Last week, two Imperial academics gave evidence to MPs about satellite infrastructure following the publication of the new National Space Strategy.
This evidence was to a new inquiry by the House of Commons Science and Technology Committee which is looking into subjects covered by the government's National Space Strategy. This strategy sets out a ten-point plan to build on the UK's global strengths in space and embrace the opportunities space technology offers.
“I cannot think of anything, either terrestrially—on Earth—or beyond that does not require positioning, navigation or timing and their derivatives, such as speed, heading and attitude. Overall, positioning, navigation and timing underpin life as we know it.” Professor Washington Yotto Ochieng Head of the Departmental of Civil and Environmental Engineering
Imperial’s Professor Washington Yotto Ochieng, Head of the Department of Civil and Environmental Engineering and Chair in Positioning and Navigation Systems, took part in the first session of the inquiry, outlining how the government can capitalise on the UK’s existing strengths in satellites to meet the aims of the National Space Strategy. He especially spoke about the importance of resilience in satellite infrastructure to ensure continuous, unbroken access to satellite-based positioning, navigating and timing (PNT) systems like GPS.
On the National Space Strategy more widely, Professor Ochieng praised its ambition, while saying it will need to be built upon further, such as through policies to ensure the UK has the skills pipeline it needs for the strategy to succeed, as well as more detail on future funding. He was clear about the importance of the government leading in space strategy, which will encourage industry to then do more in areas like satellites.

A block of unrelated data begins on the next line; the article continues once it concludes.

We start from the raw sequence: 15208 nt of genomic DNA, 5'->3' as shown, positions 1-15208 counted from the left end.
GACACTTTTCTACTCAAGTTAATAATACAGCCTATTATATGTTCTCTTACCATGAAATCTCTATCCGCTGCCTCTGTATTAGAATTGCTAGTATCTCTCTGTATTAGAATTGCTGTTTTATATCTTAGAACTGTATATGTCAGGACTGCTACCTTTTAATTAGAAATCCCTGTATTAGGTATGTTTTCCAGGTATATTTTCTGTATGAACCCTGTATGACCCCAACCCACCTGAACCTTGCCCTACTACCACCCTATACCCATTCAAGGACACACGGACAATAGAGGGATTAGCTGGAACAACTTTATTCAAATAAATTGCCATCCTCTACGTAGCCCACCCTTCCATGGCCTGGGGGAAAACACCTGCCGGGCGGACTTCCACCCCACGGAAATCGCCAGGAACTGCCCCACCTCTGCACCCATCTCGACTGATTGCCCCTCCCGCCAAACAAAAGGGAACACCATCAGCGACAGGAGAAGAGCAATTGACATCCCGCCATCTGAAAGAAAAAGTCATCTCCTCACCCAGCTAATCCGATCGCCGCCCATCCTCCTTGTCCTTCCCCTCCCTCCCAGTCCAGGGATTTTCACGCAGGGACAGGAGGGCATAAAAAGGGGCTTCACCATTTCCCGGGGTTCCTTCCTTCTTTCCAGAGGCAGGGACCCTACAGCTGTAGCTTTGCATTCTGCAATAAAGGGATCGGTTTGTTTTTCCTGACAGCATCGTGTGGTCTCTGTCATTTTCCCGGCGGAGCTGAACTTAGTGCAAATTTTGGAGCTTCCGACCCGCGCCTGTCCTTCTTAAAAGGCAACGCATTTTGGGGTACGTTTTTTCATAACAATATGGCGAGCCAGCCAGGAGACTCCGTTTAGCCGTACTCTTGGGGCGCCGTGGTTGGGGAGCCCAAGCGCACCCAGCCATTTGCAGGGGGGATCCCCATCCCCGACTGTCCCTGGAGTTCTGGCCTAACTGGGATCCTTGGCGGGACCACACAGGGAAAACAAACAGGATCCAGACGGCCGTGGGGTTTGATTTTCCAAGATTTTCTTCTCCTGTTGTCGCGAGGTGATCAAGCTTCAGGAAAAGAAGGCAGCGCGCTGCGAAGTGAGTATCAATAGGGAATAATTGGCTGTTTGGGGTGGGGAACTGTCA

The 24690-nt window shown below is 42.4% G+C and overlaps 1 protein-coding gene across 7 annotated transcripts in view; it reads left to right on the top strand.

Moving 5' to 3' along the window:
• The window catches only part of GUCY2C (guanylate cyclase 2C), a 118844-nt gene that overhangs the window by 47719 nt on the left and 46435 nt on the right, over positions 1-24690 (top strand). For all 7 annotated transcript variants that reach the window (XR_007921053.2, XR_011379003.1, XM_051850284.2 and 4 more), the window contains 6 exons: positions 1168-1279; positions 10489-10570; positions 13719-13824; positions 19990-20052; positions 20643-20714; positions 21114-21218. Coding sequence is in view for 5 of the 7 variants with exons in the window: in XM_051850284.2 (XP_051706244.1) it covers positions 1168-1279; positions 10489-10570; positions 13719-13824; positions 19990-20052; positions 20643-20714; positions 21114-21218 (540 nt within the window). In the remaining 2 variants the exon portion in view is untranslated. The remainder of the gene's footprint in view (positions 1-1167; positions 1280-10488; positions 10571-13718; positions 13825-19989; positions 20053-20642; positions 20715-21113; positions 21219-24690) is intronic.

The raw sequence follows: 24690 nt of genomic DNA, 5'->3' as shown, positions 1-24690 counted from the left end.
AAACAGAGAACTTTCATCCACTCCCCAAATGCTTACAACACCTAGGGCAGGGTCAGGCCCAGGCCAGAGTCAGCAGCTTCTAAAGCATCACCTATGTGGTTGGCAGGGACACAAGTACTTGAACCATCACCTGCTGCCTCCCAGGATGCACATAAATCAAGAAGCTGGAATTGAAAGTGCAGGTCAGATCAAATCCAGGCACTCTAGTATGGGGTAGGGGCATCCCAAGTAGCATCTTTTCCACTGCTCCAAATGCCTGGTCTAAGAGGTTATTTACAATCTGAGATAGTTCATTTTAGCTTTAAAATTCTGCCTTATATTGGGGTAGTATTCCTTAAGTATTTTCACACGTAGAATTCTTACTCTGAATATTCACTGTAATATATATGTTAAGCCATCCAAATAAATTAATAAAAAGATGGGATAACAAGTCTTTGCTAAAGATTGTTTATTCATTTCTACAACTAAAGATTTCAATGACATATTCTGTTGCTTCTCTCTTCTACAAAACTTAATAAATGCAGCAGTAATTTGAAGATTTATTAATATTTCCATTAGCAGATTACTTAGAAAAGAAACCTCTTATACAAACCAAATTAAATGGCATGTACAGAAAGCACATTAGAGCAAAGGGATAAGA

During the session, Professor Ochieng also highlighted how precise, resilient satellite systems will become even more crucial as the world develops new technologies which will rely on satellites, such as driverless vehicles and smart cities.
Lucy Edge, Chief Operating Officer of the Satellite Applications Catapult, echoed these views and set out other potential applications for satellite technology in tackling climate change, including measuring the progress of COP26 pledges such as reducing methane emissions and halting and reversing deforestation.
During the second session, Professor David Southwood, Senior Research Investigator in Imperial’s Department of Physics, spoke about how scientific breakthroughs linked to space projects are now applied widely in society, such as mobile phone technology which came out of communication systems used in deep space exploration.
He echoed Professor Ochieng in saying that the National Space Strategy clearly outlines the government's vision for space, and that the focus must now move onto delivery. He also praised the launch of the National Space Council, noting its importance in encouraging ministers from across government departments to work together on space strategy.
He also highlighted the importance of effective monitoring of space weather and the need for solutions so that any future large-scale solar events do not disable satellite infrastructure surrounding the Earth. This point was also stressed by Professor Anu Ojha, Director of the National Space Academy, who spoke about the current expense of using materials to protect against space weather and the need for further advances in hardware solutions.
The committee will take further oral evidence over the coming months, including most likely a session with the relevant minister. It will then produce a report with recommendations for government policy on space strategy and satellite infrastructure, which the government will later formally respond to.
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